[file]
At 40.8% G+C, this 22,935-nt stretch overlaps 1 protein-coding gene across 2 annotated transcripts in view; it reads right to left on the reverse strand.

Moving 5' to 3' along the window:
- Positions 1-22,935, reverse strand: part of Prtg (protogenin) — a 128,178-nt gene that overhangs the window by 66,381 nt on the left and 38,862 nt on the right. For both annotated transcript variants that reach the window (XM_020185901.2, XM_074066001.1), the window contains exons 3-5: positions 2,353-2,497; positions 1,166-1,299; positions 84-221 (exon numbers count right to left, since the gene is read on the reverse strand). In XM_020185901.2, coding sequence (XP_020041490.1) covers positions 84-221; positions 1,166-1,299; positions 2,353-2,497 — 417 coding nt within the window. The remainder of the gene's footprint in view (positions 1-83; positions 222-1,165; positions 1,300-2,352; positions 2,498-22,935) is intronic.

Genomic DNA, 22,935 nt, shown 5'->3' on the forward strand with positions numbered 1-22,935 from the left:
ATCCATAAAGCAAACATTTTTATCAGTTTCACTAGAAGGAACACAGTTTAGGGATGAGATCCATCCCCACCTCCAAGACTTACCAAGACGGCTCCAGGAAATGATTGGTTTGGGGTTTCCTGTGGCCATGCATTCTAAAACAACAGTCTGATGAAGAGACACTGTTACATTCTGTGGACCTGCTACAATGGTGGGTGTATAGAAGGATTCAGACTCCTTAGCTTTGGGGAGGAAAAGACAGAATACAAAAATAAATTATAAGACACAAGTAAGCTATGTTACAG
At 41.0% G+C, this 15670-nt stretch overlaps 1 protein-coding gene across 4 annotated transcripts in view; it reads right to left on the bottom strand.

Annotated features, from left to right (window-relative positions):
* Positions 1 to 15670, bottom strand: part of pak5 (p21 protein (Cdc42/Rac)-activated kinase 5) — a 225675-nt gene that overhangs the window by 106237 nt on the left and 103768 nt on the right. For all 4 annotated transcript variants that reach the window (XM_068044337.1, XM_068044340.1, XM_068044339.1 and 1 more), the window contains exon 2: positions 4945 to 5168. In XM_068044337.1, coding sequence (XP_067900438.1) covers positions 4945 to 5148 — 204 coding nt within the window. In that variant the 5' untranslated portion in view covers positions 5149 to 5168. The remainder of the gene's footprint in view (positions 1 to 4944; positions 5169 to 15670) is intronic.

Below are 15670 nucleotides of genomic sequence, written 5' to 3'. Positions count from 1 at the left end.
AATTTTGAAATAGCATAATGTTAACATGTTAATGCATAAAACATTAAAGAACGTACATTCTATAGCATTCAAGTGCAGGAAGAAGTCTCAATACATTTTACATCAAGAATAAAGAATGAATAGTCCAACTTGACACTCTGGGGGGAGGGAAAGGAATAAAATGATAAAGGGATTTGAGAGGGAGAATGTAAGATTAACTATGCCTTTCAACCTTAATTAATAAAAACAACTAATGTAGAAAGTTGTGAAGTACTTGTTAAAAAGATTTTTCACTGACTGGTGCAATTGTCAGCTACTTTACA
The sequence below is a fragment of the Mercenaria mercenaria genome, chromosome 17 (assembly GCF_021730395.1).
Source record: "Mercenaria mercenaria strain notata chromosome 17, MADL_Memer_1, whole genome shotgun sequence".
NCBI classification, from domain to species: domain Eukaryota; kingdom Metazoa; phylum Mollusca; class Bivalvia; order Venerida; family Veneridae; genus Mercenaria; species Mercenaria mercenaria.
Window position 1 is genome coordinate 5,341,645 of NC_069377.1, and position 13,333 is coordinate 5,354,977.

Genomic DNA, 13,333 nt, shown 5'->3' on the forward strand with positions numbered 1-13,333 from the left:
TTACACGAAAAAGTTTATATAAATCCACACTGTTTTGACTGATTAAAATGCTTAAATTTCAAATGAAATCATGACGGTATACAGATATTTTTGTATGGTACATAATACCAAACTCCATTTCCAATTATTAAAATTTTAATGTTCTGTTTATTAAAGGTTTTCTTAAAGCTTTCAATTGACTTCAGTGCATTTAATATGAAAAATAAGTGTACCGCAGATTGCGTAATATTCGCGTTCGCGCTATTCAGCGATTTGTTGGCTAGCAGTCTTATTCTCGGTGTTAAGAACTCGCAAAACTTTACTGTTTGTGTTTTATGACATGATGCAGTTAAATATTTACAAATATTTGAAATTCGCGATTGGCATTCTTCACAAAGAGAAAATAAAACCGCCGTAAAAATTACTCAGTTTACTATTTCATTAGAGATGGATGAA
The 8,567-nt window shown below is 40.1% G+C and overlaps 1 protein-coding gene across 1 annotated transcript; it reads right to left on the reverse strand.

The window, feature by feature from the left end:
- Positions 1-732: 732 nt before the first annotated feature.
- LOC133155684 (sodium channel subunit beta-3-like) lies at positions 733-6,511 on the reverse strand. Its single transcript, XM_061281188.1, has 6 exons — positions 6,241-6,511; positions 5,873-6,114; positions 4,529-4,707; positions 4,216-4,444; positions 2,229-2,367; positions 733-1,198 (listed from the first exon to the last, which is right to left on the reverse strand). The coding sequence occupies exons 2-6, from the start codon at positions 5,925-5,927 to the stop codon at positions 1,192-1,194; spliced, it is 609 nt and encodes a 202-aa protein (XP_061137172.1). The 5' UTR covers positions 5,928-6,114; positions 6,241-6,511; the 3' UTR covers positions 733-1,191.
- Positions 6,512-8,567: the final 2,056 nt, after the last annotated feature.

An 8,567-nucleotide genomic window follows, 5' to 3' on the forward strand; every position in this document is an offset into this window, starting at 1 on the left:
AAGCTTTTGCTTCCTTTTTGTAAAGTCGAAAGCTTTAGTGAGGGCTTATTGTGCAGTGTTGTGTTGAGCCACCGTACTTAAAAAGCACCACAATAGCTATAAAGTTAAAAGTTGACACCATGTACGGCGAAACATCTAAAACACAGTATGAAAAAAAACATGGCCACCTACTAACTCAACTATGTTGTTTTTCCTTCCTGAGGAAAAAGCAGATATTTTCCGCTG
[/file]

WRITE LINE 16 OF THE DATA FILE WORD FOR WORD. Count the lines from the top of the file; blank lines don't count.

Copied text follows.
TTACACGAAAAAGTTTATATAAATCCACACTGTTTTGACTGATTAAAATGCTTAAATTTCAAATGAAATCATGACGGTATACAGATATTTTTGTATGGTACATAATACCAAACTCCATTTCCAATTATTAAAATTTTAATGTTCTGTTTATTAAAGGTTTTCTTAAAGCTTTCAATTGACTTCAGTGCATTTAATATGAAAAATAAGTGTACCGCAGATTGCGTAATATTCGCGTTCGCGCTATTCAGCGATTTGTTGGCTAGCAGTCTTATTCTCGGTGTTAAGAACTCGCAAAACTTTACTGTTTGTGTTTTATGACATGATGCAGTTAAATATTTACAAATATTTGAAATTCGCGATTGGCATTCTTCACAAAGAGAAAATAAAACCGCCGTAAAAATTACTCAGTTTACTATTTCATTAGAGATGGATGAA